Lethal Weapon 3 (1992)

Director: Richard Donner

Starring: Mel Gibson, Danny Glover, Joe Pesci. Rene Russo, Stuart Wilson

What better reason to try new things than because we need a break from the norm? Routine is fine, but if we always did the same thing, there would be no room for excitement; no chance for mystery. We would always know every moment of every day in advance from beat to beat. Yet, in some instances, routine is best. In those instances, straying from the norm upsets the natural balance, and therein lies chaos. Movies, and reviews of movies, act in much the same way. Horror movies, especially the franchises of the 1980’s, worked best when they adhered to a specific formula. “Friday the 13th” was the best example. Once the series started to take risks and move away from the elements that made it popular in the first place, the result was a product the fanbase could no longer recognize. In the case of the action series, “Lethal Weapon,” the exact opposite proves to be true. These movies worked best when they were at their most daring. By the time of “Lethal Weapon 3,” the saga of Riggs (Mel Gibson) and Murtagh (Danny Glover) had slipped into a more “comfortable” formula.

Roger Murtagh is a week away from retirement… but don’t believe it, because there’s still a “Lethal Weapon 4” in his future. He’s even putting the family home up for sale. His wife is adamant that he take care of himself, which of course means that he’ll find his way into trouble on each of his remaining days on the force, especially with a guy like Martin Riggs as his partner. Trouble begins one night with the terroristic demolition of a large building downtown. Murtagh and Riggs were on the scene and were supposed to wait for the bomb squad, but Riggs took it upon himself to cut what ended up being the wrong wire. Busted down to beat cop status, the two happen upon another crime in progress (or is it the other way around?) when an armored car is hijacked. Enlisting the aid of a second armored car’s driver, Murtagh backs up Riggs who manages to detain one of the thieves.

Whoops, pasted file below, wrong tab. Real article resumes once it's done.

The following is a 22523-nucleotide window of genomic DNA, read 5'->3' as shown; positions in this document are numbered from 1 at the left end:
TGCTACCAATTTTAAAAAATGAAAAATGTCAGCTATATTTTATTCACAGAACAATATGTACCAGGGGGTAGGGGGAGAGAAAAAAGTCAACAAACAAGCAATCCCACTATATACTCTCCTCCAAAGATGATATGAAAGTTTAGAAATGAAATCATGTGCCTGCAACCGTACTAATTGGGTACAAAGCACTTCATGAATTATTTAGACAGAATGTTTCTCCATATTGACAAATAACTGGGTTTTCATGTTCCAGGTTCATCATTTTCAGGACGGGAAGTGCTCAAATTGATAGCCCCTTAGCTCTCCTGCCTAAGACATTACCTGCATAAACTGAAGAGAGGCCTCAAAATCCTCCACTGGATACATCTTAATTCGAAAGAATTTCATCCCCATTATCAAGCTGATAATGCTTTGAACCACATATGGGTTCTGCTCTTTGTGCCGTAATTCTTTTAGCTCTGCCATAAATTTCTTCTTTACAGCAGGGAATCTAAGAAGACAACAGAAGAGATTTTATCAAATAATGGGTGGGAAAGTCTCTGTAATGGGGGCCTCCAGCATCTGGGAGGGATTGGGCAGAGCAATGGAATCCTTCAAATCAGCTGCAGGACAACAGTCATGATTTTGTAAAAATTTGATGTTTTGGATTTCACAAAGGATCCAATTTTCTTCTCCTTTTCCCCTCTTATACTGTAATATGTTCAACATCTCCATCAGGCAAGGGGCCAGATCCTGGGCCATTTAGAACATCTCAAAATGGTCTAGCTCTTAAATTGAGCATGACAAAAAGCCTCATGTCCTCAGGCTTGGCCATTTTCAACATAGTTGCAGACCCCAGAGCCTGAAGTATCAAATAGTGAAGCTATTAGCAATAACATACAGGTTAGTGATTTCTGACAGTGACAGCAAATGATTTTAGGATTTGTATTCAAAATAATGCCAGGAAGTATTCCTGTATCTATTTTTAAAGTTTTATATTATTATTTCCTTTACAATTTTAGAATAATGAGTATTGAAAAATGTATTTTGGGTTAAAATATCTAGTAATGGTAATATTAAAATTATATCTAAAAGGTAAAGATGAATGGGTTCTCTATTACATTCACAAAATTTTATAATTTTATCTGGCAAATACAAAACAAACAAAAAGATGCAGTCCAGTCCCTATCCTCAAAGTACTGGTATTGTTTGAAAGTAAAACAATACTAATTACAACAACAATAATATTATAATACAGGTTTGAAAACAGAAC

Before the case can go very far, the thief is executed by his boss, ex-LAPD Lieutenant Jack Travis (Stuart Wilson), known for having been a particularly dirty cop who was sadistic when it came to the interrogation of suspects. He’s found a bigger payoff and fewer rules in arms dealing. Luckily for him, Travis just so happens to know where the city’s best supply is: the LAPD storage locker. He and his men are also loading their own personal weapons with armor-piercing bullets, ramping up the danger level. At the same time that Travis is sneaking in to kill his lackey, the LAPD is being paid a visit by Internal Affairs. Riggs and Murtagh meet Sgt. Lorna Cole (Rene Russo) in the elevator. Almost immediately, Lorna and Riggs start butting heads… a clear sign that they’ll wind up in bed together before it’s all over.

Without a doubt, Lorna Cole is the best thing about “Lethal Weapon 3.” Having been raised in a household full of boys, she’s hardly the damsel-in-distress type. She’s as good at knocking the bad guys on their asses as either of our two male heroes. Much to Riggs’ surprise, they share a love of the Three Stooges. In my favorite scene, they also share a certain pride in their battle scars, each playfully trying to one-up the other. Most of the scars Riggs points out are from wounds accumulated during the first two films. Lorna is the cure for the wound in his heart. While Lorna is a terrific new addition, one character lingers unnecessarily. As much as I loved him in “Lethal Weapon 2,” I have no idea what Leo Getz (Joe Pesci) is still doing here. Suddenly, he’s switched professions to that of a real estate agent, which conveniently keeps him around for Riggs and Murtagh to belittle him as they did before. Also convenient is his familiarity with Jack Travis, which nearly gets him killed at an L.A. Kings hockey game. Having Leo around again reminds us of why we liked him before, but it also reminds us of how well he fit into the story of the previous film.

The villain, Jack Travis, is almost as big a problem. As if the cop gone bad storyline weren’t overdone enough, his motives are either unclear or just plain uninspired. Sure, he’s stealing the weapons the LAPD has confiscated and is getting them back on the streets which is diabolical, but what is it all for besides money? Probably nothing, and this time, that’s just not enough. I’ve seen this movie several times, and I’m still not sure I understand how the construction site that figures in the climactic showdown was supposed to fit into everything. Travis is also not a terribly imposing figure, and pales in comparison to the Special Forces unit from “Lethal Weapon” and the South African druglords from “Lethal Weapon 2.”

Still, in spite of the flaws which make this a tepid, ordinary action movie, the chemistry between Gibson and Glover is still solid, and the humor is just as effective, even as the serious tone from the last two chapters which served as a counterbalance has been toned down. It’s also still fun to watch Riggs morph back into crazy Riggs when his life and the lives of those he cares about are threatened. I would have liked for this one to leave me feeling like I hadn’t seen the same story play out many times before. While Riggs and Murtagh have found that they have more to lose than ever before, I can’t help but wish that the filmmakers had taken the same approach.

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